Open Wednesday, closed Thursday and during lunch Friday. May reopen for dinner Friday night, but that’s to be decided.
Biergarten, Boca Raton
Will open at 11 a.m. Thursday and remain open as long as possible.
Rapoport Restaurants, south county
All Burt Rapoport-owned restaurants are open all day Wednesday, closed Thursday. Friday is to be decided. This goes for Deck 84, Henry’s and Burt & Max’s in Delray Beach as well as for Bogart’s in Boca Raton.
Restaurant owners and representatives: Is your restaurant operating on special hours due to Matthew? Let me know at firstname.lastname@example.org.
Call it Temptation Tuesday: Some big-time pastrami has been added to the specials menu at Dorrian’s Red Hand pub in downtown West Palm Beach.
There’s pastrami and there’s Pastrami. This is the latter. It’s Katz’s Delicatessen pastrami, which is considered to be the superstar of pastrami.
It’s the pastrami that made a cameo appearance during the most memorable scene of “When Harry Met Sally.” But Sally’s fake orgasm aside, Katz’s pastrami is prime stuff – people flock to New York’s Lower East Side just for a bite of it.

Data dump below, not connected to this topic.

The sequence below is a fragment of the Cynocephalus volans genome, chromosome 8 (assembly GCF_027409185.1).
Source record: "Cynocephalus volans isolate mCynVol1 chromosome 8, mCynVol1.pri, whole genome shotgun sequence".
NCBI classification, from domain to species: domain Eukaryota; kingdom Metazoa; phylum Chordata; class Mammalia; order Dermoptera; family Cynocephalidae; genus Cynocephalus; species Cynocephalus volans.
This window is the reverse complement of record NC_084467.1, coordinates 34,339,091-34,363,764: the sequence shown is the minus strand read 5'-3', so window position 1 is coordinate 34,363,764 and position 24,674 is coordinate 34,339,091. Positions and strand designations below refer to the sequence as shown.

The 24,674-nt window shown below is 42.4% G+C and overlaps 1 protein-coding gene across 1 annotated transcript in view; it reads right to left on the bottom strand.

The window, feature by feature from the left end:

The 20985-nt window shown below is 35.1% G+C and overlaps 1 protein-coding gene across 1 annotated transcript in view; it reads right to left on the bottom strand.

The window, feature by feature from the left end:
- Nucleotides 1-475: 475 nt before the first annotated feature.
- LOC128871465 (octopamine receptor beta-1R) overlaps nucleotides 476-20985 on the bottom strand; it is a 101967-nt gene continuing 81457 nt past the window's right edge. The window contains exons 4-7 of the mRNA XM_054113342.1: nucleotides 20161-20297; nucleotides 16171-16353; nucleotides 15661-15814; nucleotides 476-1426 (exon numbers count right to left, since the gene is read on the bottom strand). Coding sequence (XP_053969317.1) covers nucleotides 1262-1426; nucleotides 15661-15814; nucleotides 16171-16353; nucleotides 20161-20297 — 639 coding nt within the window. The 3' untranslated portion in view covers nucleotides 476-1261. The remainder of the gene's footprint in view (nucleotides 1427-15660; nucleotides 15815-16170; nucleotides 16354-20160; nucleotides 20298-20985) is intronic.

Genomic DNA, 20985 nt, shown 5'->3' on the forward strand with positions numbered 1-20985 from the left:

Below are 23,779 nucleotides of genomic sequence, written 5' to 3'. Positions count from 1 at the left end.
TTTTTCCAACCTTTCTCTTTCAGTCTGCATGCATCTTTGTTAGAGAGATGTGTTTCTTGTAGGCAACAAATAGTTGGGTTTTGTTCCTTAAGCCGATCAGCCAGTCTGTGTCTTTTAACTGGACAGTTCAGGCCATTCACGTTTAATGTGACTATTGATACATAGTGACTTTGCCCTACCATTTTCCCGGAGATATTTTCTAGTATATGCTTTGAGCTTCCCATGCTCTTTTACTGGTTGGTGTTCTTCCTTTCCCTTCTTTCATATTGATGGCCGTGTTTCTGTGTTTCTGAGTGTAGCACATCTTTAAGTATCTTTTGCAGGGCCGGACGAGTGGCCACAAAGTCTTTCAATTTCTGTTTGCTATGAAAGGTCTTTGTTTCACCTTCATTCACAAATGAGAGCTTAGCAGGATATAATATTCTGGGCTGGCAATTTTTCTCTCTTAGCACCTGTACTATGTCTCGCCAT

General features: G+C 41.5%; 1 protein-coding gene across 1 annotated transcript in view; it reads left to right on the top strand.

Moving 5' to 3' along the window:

Starting this week (Wednesday, to be exact), a Katz’s pastrami-on-rye sandwich is as close as Clematis Street. It’s on the newly announced weeklyspecials menu at Dorrian’s, another New York institution which opened the West Palm outpost in May.
The American bar of Irish roots, an Upper East Side fixture for 56 years, opened on Clematis at the urging of regulars with ties to Palm Beach County. The owners set out to give the place a New York feel, with Guinness brown interiors and Tiffany-style bar lamps.
Now, the New York flavor will be heightened on Tuesdays. That’s Katz’s pastrami day at Dorrian’s. The pastrami will be shipped weekly to Dorrian’s, according to a restaurant publicist. If it’s popular, the pub might put it on its regular menu.
A Katz’s pastrami sandwich at Dorrian’s will set you back $17. It’s served with coleslaw (or fries) and half a sour pickle.
Note: This week only, the pastrami special will be offered Wednesday instead of Tuesday, according to Dorrian’s publicist. Next week and on, the specialty will be offered Tuesdays. (Other weekly specials include pot roast on Mondays, spaghetti with meatballs on Wednesdays, and prime rib on Thursdays.)
Dorrian’s Red Hand: 215 Clematis St., West Palm Beach; 561-355-1401; Dorrians-wpb.com
Drop into The Regional for some of Chef Lindsay Autry’s Southern-meets-World cooking and you’ll witness a chef rising into her prime. The space may be cavernous, but it still feels cozy, thanks to seating layout and attention to décor detail.
At the other end of the size spectrum, there’s tiny Cholo Soy, an Andean street food-inspired spot where Chef Clay Carnes offers a variety of smoked and roasted meats and hand-made tortillas.